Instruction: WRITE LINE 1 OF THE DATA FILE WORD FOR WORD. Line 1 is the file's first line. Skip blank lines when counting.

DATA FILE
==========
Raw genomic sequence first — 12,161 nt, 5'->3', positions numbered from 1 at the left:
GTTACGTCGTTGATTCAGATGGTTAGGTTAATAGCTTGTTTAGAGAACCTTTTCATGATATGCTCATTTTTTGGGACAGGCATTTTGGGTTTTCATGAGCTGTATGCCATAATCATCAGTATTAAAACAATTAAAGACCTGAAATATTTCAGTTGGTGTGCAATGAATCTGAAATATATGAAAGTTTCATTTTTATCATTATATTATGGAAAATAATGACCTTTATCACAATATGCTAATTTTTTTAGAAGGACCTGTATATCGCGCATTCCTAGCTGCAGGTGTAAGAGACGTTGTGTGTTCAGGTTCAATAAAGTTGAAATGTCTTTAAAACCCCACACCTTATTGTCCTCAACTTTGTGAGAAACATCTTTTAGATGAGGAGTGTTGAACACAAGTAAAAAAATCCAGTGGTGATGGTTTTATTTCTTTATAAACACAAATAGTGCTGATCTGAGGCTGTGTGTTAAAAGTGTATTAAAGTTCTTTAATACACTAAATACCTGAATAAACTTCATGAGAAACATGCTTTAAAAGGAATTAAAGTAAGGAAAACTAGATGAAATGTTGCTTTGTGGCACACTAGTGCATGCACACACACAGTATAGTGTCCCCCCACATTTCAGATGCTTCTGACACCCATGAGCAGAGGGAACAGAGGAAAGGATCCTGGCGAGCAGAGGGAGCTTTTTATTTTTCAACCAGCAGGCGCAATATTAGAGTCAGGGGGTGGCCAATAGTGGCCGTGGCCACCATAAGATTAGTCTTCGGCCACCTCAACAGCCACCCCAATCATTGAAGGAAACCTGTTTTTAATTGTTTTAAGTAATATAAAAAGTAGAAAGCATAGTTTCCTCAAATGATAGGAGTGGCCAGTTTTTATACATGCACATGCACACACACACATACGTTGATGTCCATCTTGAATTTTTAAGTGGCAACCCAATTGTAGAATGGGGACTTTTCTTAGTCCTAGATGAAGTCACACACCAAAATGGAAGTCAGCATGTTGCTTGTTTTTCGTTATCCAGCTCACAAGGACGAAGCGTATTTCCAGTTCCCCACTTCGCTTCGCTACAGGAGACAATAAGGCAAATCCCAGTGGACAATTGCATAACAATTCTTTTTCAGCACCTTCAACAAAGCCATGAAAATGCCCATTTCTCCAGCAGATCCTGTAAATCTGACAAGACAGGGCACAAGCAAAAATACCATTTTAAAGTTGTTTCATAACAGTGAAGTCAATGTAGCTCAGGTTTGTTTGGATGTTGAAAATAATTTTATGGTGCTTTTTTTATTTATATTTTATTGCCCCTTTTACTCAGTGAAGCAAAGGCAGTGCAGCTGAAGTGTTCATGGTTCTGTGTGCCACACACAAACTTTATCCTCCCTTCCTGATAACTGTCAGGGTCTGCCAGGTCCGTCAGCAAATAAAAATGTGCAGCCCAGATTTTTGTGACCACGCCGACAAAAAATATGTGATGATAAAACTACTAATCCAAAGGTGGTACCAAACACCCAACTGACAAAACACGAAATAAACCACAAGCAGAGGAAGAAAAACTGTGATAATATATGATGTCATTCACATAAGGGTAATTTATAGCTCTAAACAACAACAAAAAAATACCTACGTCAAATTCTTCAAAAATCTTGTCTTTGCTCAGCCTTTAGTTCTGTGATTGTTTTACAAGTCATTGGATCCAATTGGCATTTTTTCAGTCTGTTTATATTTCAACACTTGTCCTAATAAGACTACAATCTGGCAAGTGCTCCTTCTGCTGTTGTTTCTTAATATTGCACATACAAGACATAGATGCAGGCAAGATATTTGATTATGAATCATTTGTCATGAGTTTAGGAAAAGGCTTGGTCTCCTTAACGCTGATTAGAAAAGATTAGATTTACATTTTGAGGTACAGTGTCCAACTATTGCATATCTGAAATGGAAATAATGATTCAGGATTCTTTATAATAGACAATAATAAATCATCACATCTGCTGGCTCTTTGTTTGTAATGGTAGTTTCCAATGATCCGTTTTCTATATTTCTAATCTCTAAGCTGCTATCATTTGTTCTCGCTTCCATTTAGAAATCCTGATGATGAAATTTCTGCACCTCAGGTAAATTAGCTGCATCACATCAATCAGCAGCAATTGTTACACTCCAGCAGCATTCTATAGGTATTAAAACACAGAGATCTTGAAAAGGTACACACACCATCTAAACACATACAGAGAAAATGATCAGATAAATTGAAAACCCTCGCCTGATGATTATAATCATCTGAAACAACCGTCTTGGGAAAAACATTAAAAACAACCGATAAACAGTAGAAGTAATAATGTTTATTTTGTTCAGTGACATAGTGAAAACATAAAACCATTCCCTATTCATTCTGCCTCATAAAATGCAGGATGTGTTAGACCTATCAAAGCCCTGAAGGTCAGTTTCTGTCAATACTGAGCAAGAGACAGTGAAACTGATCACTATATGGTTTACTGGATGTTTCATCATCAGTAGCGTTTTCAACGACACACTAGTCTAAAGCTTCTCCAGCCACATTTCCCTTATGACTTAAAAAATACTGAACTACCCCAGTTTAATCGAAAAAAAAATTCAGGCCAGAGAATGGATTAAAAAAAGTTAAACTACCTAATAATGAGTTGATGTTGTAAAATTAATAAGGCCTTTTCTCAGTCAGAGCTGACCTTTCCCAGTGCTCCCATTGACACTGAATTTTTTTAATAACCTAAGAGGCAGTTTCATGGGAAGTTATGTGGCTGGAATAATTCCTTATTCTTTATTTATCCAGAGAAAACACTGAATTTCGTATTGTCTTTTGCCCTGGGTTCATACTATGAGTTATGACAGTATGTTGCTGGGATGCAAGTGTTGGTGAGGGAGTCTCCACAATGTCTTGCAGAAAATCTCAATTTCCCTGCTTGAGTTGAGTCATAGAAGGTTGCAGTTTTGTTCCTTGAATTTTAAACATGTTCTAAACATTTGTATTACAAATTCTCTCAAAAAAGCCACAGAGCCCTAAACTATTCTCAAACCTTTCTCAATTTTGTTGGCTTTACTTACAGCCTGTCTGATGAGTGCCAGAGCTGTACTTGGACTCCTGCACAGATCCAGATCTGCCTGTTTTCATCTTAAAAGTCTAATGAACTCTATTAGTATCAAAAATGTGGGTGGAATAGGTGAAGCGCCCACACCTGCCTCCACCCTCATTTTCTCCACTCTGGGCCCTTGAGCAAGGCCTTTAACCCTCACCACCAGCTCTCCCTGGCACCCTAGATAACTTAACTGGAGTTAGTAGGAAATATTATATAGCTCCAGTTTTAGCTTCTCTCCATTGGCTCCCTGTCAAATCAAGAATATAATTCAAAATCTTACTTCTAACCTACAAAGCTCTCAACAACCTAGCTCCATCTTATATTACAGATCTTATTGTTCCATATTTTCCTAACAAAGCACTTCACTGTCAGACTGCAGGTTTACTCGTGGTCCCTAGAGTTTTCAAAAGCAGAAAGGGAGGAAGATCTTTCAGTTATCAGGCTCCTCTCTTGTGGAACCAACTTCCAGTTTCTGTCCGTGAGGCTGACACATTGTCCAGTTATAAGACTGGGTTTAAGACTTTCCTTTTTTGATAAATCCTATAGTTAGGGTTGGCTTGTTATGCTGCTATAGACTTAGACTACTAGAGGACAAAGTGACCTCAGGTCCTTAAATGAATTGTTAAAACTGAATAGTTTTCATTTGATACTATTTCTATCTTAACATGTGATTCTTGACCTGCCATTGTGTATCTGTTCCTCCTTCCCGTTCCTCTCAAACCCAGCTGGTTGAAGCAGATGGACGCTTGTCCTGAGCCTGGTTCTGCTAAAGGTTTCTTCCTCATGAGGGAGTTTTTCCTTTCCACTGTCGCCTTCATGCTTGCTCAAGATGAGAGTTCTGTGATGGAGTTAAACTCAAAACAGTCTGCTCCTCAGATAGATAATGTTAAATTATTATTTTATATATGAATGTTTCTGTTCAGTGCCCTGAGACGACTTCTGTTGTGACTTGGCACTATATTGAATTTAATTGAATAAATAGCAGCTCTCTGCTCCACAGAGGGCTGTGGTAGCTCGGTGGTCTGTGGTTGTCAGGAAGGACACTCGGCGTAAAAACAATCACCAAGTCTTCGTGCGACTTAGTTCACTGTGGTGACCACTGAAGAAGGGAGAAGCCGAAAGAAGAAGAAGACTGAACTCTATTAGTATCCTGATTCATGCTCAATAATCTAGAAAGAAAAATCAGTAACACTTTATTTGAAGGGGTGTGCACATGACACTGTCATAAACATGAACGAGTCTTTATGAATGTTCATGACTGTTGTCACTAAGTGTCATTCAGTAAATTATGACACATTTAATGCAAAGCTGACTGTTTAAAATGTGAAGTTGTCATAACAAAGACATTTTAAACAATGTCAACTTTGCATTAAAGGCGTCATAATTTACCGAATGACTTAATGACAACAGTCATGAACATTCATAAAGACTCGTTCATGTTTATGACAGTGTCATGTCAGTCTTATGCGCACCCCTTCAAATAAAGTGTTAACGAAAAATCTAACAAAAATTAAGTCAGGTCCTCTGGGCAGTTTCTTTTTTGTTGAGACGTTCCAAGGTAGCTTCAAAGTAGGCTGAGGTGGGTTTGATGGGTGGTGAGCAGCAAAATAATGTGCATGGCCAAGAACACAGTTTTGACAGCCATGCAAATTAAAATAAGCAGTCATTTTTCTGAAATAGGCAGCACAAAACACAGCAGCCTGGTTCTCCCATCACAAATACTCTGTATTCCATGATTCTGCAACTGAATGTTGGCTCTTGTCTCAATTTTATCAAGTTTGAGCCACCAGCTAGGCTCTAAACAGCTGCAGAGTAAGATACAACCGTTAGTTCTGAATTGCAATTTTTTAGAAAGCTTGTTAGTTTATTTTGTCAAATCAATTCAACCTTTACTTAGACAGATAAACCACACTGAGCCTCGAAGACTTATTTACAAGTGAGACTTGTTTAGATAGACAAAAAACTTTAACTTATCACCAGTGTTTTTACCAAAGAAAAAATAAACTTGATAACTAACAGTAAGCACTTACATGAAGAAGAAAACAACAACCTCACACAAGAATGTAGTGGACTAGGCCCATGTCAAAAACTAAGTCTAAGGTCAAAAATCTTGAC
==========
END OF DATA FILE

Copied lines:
Raw genomic sequence first — 12,161 nt, 5'->3', positions numbered from 1 at the left: